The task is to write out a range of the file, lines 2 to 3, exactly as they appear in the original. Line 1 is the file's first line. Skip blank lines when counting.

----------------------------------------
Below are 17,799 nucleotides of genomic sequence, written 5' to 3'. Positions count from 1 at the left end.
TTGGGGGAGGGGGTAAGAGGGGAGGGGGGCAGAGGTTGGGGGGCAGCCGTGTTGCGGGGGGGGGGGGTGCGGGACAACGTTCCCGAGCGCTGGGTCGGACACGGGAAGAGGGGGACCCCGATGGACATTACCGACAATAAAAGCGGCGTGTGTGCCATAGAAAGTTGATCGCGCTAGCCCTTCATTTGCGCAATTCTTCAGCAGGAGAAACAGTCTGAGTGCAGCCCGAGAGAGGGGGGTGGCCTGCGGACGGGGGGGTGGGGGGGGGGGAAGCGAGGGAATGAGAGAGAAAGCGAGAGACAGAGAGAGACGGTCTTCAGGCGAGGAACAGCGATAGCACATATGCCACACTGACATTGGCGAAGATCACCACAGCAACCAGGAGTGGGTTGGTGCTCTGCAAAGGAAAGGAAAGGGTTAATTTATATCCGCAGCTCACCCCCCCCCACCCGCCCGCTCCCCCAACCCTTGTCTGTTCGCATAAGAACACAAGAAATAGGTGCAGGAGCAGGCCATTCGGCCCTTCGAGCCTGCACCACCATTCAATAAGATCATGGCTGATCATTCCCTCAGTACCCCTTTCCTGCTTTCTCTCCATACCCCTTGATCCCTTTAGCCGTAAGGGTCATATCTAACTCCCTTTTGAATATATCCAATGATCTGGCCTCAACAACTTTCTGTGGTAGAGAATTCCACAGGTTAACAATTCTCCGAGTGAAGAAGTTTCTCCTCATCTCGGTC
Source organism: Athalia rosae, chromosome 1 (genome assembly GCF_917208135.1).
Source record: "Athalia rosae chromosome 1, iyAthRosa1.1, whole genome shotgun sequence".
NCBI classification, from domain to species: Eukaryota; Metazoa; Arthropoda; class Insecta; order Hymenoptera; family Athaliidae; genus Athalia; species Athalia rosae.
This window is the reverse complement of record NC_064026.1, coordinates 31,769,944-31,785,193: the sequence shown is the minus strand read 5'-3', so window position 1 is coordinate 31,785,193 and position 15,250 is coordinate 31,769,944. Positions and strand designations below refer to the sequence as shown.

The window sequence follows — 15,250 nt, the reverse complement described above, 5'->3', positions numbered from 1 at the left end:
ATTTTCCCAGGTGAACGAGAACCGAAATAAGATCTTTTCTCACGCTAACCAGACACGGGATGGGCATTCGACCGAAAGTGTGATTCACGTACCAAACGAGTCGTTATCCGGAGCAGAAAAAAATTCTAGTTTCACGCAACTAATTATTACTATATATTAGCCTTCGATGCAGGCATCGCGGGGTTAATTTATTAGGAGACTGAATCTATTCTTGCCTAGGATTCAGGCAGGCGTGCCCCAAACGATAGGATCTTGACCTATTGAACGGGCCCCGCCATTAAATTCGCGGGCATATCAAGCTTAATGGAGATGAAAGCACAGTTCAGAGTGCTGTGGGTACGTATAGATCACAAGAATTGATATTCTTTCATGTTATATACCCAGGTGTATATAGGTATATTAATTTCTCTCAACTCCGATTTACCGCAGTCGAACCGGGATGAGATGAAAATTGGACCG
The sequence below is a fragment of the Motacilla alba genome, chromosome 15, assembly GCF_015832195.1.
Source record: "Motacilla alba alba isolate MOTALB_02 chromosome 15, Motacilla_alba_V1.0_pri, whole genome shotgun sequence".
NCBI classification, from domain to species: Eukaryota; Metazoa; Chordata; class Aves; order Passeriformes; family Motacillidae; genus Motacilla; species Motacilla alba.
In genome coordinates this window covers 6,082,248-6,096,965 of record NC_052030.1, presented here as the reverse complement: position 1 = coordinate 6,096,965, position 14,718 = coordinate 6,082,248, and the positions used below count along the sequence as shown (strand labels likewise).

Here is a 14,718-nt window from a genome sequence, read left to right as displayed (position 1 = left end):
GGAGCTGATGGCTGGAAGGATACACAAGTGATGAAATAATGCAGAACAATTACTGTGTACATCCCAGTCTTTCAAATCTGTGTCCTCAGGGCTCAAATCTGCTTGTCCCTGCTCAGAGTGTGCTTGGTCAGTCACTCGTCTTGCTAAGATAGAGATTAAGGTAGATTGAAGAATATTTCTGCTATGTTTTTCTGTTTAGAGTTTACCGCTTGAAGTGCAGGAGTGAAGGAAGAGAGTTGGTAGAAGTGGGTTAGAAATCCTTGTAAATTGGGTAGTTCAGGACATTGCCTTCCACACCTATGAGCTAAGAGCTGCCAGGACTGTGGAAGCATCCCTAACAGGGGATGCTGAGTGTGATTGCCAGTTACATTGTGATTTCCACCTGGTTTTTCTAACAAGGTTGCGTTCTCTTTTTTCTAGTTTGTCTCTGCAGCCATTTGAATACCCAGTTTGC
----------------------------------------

TTGGGGGAGGGGGTAAGAGGGGAGGGGGGCAGAGGTTGGGGGGCAGCCGTGTTGCGGGGGGGGGGGGTGCGGGACAACGTTCCCGAGCGCTGGGTCGGACACGGGAAGAGGGGGACCCCGATGGACATTACCGACAATAAAAGCGGCGTGTGTGCCATAGAAAGTTGATCGCGCTAGCCCTTCATTTGCGCAATTCTTCAGCAGGAGAAACAGTCTGAGTGCAGCCCGAGAGAGGGGGGTGGCCTGCGGACGGGGGGGTGGGGGGGGGGGAAGCGAGGGAATGAGAGAGAAAGCGAGAGACAGAGAGAGACGGTCTTCAGGCGAGGAACAGCGATAGCACATATGCCACACTGACATTGGCGAAGATCACCACAGCAACCAGGAGTGGGTTGGTGCTCTGCAAAGGAAAGGAAAGGGTTAATTTATATCCGCAGCTCACCCCCCCCCACCCGCCCGCTCCCCCAACCCTTGTCTGTTCGCATAAGAACACAAGAAATAGGTGCAGGAGCAGGCCATTCGGCCCTTCGAGCCTGCACCACCATTCAATAAGATCATGGCTGATCATTCCCTCAGTACCCCTTTCCTGCTTTCTCTCCATACCCCTTGATCCCTTTAGCCGTAAGGGTCATATCTAACTCCCTTTTGAATATATCCAATGATCTGGCCTCAACAACTTTCTGTGGTAGAGAATTCCACAGGTTAACAATTCTCCGAGTGAAGAAGTTTCTCCTCATCTCGGTC
Source organism: Athalia rosae, chromosome 1 (genome assembly GCF_917208135.1).